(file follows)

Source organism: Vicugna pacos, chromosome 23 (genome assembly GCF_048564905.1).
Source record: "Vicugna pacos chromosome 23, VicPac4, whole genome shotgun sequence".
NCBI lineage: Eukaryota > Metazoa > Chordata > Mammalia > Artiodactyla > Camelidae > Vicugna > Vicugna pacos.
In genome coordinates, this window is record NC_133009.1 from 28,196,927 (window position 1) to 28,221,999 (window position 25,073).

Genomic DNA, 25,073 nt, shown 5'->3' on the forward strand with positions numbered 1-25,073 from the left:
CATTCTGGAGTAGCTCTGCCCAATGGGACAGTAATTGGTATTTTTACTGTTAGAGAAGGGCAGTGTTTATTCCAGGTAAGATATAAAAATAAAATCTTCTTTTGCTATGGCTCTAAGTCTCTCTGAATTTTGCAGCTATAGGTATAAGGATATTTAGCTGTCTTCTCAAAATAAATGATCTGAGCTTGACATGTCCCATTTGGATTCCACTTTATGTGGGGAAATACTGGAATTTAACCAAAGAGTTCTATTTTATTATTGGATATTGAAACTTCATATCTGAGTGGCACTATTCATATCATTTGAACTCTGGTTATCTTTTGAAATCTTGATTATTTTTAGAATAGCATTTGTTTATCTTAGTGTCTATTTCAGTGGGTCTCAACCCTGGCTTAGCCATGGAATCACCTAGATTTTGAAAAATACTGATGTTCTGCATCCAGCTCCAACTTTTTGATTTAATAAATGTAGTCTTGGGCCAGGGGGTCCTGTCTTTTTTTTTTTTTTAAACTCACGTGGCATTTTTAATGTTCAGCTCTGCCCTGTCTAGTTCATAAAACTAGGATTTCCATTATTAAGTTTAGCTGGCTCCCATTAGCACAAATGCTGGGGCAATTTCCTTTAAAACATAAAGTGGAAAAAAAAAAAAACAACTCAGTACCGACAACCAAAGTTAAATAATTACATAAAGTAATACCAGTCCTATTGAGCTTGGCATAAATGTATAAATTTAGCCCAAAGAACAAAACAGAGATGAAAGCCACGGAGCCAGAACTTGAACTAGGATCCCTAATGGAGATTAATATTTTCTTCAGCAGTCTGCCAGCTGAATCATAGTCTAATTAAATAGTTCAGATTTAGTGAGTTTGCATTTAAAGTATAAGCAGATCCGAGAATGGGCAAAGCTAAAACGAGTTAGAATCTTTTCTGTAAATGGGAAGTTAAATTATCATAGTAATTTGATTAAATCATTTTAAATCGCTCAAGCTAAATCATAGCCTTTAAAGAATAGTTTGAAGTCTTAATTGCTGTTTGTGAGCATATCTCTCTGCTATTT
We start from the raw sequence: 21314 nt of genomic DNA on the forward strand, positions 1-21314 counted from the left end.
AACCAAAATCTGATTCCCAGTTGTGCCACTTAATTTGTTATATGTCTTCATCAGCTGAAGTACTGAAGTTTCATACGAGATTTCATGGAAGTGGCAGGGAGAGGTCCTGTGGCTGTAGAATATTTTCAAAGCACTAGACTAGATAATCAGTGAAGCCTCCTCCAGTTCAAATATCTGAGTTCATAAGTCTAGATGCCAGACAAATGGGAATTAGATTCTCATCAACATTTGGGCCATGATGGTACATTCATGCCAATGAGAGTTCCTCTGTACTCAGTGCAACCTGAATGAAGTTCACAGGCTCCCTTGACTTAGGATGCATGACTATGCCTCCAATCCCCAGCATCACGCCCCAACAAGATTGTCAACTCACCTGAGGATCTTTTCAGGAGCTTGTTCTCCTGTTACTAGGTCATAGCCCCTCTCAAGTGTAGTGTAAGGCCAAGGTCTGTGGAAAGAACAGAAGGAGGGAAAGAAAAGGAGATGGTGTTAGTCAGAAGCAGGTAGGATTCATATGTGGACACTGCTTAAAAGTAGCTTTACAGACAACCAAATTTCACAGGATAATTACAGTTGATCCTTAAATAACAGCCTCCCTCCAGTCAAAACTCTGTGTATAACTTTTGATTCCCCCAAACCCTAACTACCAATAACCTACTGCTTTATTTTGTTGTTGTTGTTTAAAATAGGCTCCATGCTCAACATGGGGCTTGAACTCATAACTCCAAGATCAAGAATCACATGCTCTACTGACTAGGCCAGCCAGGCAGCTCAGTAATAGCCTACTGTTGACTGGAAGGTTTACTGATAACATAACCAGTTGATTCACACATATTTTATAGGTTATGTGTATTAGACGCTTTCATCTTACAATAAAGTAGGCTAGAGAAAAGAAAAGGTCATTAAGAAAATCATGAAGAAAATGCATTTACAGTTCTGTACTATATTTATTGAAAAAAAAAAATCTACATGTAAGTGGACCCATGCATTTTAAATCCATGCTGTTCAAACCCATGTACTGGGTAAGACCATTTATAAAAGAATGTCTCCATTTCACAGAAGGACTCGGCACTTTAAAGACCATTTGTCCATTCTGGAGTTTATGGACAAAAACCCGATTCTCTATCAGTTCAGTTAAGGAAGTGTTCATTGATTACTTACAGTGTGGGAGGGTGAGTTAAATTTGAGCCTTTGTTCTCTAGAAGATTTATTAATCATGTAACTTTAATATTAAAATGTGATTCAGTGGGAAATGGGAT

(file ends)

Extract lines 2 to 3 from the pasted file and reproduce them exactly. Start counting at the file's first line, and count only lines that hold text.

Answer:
Source record: "Vicugna pacos chromosome 23, VicPac4, whole genome shotgun sequence".
NCBI lineage: Eukaryota > Metazoa > Chordata > Mammalia > Artiodactyla > Camelidae > Vicugna > Vicugna pacos.